Cindy Coombs, a housewife and mother of a 20-month-old baby in rural Lugoff, South Carolina, codes major-medical insurance claims for Blue Cross & Blue Shield of South Carolina. Joan Orke, who is disabled with arthritis, is a computer programmer for Honeywell in Minneapolis.
Warren Brookes, a resident of the Boston suburb of Duxbury, writes columns on economic issues for the Boston Herald American and about 15 other newspapers nationwide.
Carol Odich, an inmate at the Arizona Center for Women, works as a reservations agent for Best Western International hotels, headquartered in Phoenix.
It might appear that Coombs, Orke, Brookes, and Odich have little in common. Yet each of them is on the cutting edge of a phenomenon that could well transform the lives of many in the working population for the better-unless it is stopped by its adversaries.
The phenomenon is "telecommuting." Even the name is fairly new: Business Week defines telecommuters as people who work at home but "commute" to a central office via computer. The last few years have seen enormous progress with communications equipment, computers, facsimile transmitters, and other telecommunications technologies. The result is that it is now possible for people at home to perform a variety of jobs that had been reserved for traditional workplaces. "Not too long ago, people who 'telecommuted'... were lonely pioneer on the frontiers of information processing," Business Week observed earlier this year. "But now, their success, coupled with rapid gains in technology, has kicked off a dramatic surge in the number of U.S. companies employing telecommuters."
The magnitude of a shift from a central workplace to the home is potentially enormous. Oddly enough, though, no one, including the Census Bureau and the Bureau of Labor Statistics, has any reliable data on how many people are now telecommuting-or even how many work at home in any capacity. Because of the lack of hard figures, educated guesses of the number of telecommuters abound. Labor Department official Michael Ginley says, "I've seen estimates ranging from 3 million to 40 million." But two typical estimates are 11 million (from a recent study by AT&T), and 5-10 million, reported in Consumer's Digest. In any event, most observers agree that home workers are already a substantial part of the work force. As for the future, social-trends watchers such as Alvin Toffler talk of 15 million people working at home by the end of the decade, and Consumer's Digest says the figure could rise to 15-20 percent of the work force by then.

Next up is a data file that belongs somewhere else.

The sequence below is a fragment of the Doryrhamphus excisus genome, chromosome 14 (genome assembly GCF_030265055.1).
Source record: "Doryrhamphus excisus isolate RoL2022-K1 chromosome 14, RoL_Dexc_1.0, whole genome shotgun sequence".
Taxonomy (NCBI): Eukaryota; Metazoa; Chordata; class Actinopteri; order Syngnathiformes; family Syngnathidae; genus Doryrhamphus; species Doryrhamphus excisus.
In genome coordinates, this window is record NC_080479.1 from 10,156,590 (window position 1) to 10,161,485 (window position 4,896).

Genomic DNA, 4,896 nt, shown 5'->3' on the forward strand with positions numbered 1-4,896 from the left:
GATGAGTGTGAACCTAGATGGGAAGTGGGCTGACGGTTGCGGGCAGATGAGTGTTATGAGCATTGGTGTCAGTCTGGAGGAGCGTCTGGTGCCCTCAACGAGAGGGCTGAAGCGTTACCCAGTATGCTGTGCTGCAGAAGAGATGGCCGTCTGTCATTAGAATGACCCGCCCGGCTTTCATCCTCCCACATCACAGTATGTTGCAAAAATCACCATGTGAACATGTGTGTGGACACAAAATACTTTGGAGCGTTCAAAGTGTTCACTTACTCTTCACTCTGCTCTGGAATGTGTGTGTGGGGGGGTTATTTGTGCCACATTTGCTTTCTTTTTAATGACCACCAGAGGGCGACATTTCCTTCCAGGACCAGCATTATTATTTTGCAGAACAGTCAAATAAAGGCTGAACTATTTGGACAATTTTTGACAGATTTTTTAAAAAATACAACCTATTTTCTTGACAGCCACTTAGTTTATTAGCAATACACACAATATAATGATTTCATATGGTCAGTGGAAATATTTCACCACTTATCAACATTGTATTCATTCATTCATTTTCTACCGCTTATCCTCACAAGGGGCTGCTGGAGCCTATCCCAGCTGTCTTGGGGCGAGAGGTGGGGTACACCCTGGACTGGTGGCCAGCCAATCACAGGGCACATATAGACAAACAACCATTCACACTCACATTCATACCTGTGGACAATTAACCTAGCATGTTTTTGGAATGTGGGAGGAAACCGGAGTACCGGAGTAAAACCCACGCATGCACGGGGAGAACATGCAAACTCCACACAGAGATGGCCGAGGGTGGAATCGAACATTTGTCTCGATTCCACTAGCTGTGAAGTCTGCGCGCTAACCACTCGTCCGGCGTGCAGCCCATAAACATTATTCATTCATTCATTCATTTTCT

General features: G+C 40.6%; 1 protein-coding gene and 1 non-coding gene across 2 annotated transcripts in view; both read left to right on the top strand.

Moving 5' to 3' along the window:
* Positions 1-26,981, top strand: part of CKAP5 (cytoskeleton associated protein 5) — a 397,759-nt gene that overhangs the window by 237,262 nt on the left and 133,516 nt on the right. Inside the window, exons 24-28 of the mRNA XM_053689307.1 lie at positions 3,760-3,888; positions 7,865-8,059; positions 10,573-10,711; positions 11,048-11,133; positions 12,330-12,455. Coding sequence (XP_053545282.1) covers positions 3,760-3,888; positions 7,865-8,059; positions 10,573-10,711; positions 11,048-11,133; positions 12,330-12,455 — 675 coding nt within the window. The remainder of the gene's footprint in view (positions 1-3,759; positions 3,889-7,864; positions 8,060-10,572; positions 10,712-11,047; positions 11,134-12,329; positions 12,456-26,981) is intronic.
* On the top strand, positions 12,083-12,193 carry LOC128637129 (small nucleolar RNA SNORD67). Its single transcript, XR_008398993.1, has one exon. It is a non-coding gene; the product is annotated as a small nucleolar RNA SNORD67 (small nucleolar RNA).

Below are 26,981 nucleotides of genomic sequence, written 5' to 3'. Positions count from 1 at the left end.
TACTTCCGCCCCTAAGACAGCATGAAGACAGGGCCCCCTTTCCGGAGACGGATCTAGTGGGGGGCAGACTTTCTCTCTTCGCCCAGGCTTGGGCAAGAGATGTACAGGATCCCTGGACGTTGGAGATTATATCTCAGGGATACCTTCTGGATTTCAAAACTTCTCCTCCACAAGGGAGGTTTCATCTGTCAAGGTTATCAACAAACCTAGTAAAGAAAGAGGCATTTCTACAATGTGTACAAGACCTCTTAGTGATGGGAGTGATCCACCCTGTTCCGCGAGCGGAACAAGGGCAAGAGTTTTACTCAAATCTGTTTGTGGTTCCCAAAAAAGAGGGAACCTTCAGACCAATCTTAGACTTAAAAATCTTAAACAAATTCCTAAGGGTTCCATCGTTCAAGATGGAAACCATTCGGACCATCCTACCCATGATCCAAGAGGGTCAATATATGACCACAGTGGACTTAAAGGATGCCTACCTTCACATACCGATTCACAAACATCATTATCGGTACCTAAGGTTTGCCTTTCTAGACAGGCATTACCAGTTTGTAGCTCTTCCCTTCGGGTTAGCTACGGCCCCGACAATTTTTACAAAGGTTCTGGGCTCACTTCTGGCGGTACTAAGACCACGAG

The prospect of such a dramatic increase, however, has not been universally welcomed. In at least one instance, local authorities have shut down a computer home worker because telecommuting violates local zoning laws. There is ample precedent for outlawing computer home work under federal labor regulations. And unions are sounding alarms about the prospect of expanding home work.
Meanwhile, publications such as the left-liberal Nation magazine are carrying the rhetorical banner against home work. A 1983 Nation article bearing the title "Home Computer Sweatshops" keyed into people's revulsion at the exploitation of workers attributed to 19th-century low-wage factories. "A wide expansion of electronic home work," warned the article, "will have serious social consequences."